CaN phosphatase activity was measured as previously described (El Bekay et al. 2003). For immunoblotting analysis of CaN subunits A and B, neutrophils were lysed and subjected to SDS-PAGE (50 μg protein/lane) as described earlier (El Bekay et al. 2003). Detection was carried out by enhanced chemiluminescence as indicated above. To verify even protein loading, the blots were subsequently stripped and reprobed with rabbit polyclonal antibodies against β-actin at a 1:1000 dilution.

Immunofluorescence microscopy analysis of Rac2 membrane translocation

The membrane translocation of Rac2 in human neutrophils was also assessed by immunofluorescence cell staining, as described previously (Vega et al. 2004) with minor modifications. After stimulation, neutrophils (107 cells) were harvested, washed with PBS and smeared onto poly-l-lysine-coated glass slides. The cells were fixed at room temperature with 2% paraformaldehyde for 30 min. After washing with PBS, unspecific binding was blocked with PBS containing 0.2% gelatin. Further, the cells were permeabilized with 0.1% Triton X-100 for 4 min, and thereafter incubated with rabbit anti-Rac2 IgG at a 1:100 dilution for 30 min, washed extensively and stained with FITC-conjugated anti-rabbit IgG at a 1:500 dilution for 30 min. After final washing, coverslips were mounted on the slides using 50% glycerol in PBS. Immunostained cells were observed and photographed using a Nikon EFD-3 microscope.

Intracellular Ca2+ levels

Cytosolic [Ca2+] was measured in cell populations using the fluorescent probe Fura2 as described previously (Sage et al. 1990).

Statistical analysis

Data are expressed as the mean±s.e.m. from a minimum number of three independent experiments. Protein expression levels were determined by densitometry of the bands using Scion Image software. This software detects the bands obtained by western blot and gives individual values which are dependent on the light quantification of the corresponding band. Measurements are expressed as arbitrary units. The results were normalized for unstimulated control. The numerical data obtained from Ang II stimulated and the corresponding controls were statistically analysed using Statgraphics plus 5.0 software (Manugistic Inc., Rockville, MD, USA) from ANOVA and the paired t-test. Asterisks indicate P values <0.01.

Results

Ang II promoted Rac2 translocation from the cytosol to the plasma membrane in human neutrophils

Ang II exogenously added promoted the accumulation of Rac2 at the plasma membrane in human neutrophils, with maximal levels being reached at a 10 nM concentration of Ang II and with concomitant disappearance of the Rac2 signal from the cytosol, as shown in Fig. 1A. The effect of this hormone on production by human neutrophils was also examined, and the values found were 0.043±0.009 (in control cells without additions), 0.165±0.022 (with 1 nM Ang II), 0.897±0.103 (with 10 nM Ang II) and 1.123±0.236 (with 100 nM Ang II) relative units of chemiluminescence. It was thus observed that Ang II elicited synthesis in a dose-dependent manner, confirming our previous report (El Bekay et al. 2003). Short-time kinetic experiments (Fig. 1B) revealed that an effective Ang II-dependent translocation of Rac2 from the cytosol to the plasma membrane took place as soon as within 1 min of incubation with the hormone, with maximal membrane levels being reached after 5 min of treatment. Rac2 translocation in Ang II-stimulated neutrophils was prevented by a 10 ng/ml dose of eprosartan (Fig. 1C), an inhibitor of the AT1 Ang II receptor (Brooks et al. 1999), indicating a specific role for this receptor in Ang II-induced Rac2 translocation in human neutrophils. In control experiments, the same effects were obtained when the chemoattractant fMLP at 100 nM substituted for Ang II (data not shown). The membrane levels of p22phox at the membrane, in keeping with it being an integral membrane protein (Mankelow & Henderson 2001), were similar in both resting and Ang II-stimulated neutrophils (Fig. 1A–C). We further investigated the effect of Ang II on the subcellular localization of Rac2 using immunofluorescence microscopy. As shown in Fig. 1D, this protein was primarily cytoplasmic in unstimulated cells (Fig. 1a and b), but was found predominantly located at the plasma membrane upon incubation of neutrophils with 10 nM Ang II for 10 min (Fig. 1c and d). These results corroborated that Ang II promotes the translocation of Rac2 to the cell membrane in human neutrophils.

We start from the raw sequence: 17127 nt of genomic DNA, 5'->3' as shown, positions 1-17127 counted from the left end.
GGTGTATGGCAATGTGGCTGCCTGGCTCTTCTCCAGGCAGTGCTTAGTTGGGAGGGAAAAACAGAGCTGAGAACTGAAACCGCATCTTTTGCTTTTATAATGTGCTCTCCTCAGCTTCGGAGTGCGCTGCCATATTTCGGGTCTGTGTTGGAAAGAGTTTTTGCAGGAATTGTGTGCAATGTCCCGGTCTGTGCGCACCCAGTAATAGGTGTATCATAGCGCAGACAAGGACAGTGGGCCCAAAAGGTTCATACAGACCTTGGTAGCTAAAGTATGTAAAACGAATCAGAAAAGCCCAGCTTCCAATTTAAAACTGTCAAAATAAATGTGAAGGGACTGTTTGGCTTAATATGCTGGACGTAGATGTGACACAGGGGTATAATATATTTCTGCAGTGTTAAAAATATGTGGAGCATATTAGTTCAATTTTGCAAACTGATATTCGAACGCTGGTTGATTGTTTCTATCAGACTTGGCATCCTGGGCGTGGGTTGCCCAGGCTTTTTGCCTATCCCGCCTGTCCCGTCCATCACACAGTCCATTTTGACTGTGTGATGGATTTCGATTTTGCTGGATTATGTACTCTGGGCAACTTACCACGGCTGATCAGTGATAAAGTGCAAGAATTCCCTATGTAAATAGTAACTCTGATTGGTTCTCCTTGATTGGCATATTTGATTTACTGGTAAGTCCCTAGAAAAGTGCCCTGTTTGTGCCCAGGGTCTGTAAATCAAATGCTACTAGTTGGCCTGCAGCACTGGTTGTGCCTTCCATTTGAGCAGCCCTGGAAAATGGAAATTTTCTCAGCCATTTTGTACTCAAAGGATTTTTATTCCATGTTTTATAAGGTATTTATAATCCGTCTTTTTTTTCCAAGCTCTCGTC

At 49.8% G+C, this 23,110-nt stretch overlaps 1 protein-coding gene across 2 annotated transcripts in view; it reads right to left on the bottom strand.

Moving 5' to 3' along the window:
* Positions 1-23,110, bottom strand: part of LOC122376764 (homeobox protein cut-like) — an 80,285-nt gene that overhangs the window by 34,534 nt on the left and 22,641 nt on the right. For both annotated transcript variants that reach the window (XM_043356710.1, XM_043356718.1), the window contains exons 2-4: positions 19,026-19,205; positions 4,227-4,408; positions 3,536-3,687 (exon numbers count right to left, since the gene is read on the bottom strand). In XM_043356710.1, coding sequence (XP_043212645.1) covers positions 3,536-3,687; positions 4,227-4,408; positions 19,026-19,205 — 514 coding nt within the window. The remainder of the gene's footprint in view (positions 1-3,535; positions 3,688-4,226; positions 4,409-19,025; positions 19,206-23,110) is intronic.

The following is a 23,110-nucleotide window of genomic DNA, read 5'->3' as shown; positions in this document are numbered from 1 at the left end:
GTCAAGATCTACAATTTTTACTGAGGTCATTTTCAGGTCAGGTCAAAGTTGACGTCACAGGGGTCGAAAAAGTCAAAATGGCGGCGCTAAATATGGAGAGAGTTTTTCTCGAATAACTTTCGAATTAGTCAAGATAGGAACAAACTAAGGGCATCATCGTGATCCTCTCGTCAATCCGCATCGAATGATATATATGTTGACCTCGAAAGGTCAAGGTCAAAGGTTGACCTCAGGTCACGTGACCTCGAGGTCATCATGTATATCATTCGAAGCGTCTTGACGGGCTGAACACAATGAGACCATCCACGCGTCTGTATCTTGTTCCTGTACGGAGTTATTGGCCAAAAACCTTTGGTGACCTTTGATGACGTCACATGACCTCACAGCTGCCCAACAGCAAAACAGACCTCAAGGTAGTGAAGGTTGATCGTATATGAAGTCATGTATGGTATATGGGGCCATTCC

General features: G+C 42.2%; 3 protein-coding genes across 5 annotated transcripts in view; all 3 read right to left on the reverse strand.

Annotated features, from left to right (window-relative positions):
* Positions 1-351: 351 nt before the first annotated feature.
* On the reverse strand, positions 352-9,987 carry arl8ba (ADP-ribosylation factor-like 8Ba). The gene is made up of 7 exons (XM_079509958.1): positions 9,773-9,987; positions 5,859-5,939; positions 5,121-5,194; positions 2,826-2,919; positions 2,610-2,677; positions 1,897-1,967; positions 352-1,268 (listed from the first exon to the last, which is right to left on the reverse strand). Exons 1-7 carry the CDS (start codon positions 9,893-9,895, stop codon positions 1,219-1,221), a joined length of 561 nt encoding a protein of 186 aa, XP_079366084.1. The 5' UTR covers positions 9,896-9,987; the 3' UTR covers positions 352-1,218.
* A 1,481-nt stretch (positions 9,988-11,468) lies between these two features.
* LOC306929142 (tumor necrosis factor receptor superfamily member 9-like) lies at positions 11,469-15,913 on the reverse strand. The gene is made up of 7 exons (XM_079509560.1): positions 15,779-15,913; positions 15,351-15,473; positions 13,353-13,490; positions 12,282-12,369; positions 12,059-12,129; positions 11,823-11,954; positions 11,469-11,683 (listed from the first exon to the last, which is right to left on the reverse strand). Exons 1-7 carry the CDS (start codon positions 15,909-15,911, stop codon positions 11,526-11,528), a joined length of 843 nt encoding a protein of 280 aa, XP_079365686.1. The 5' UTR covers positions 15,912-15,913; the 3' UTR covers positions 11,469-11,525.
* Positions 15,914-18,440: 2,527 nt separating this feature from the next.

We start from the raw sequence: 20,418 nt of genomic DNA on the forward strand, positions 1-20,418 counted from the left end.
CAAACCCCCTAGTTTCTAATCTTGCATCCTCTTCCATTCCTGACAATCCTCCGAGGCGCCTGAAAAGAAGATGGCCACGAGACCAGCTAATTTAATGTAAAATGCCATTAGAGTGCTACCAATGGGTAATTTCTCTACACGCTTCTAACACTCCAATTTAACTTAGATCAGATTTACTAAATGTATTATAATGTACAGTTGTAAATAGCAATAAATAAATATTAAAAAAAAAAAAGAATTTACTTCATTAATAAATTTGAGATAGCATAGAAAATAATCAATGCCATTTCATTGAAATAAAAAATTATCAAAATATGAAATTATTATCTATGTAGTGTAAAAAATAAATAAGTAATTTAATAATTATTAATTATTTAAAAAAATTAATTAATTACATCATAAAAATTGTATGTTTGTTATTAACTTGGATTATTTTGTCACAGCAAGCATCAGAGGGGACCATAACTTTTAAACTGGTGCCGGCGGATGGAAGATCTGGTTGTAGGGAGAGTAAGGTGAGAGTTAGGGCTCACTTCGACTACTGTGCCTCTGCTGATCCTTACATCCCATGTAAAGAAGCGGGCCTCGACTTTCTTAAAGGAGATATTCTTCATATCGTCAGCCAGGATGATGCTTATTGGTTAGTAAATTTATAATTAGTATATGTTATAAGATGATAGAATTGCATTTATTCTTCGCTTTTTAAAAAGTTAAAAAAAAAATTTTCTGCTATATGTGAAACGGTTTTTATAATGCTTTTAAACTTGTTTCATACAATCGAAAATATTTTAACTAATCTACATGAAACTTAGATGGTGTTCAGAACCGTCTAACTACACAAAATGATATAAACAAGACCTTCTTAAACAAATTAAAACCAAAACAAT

Figure 1
Figure 1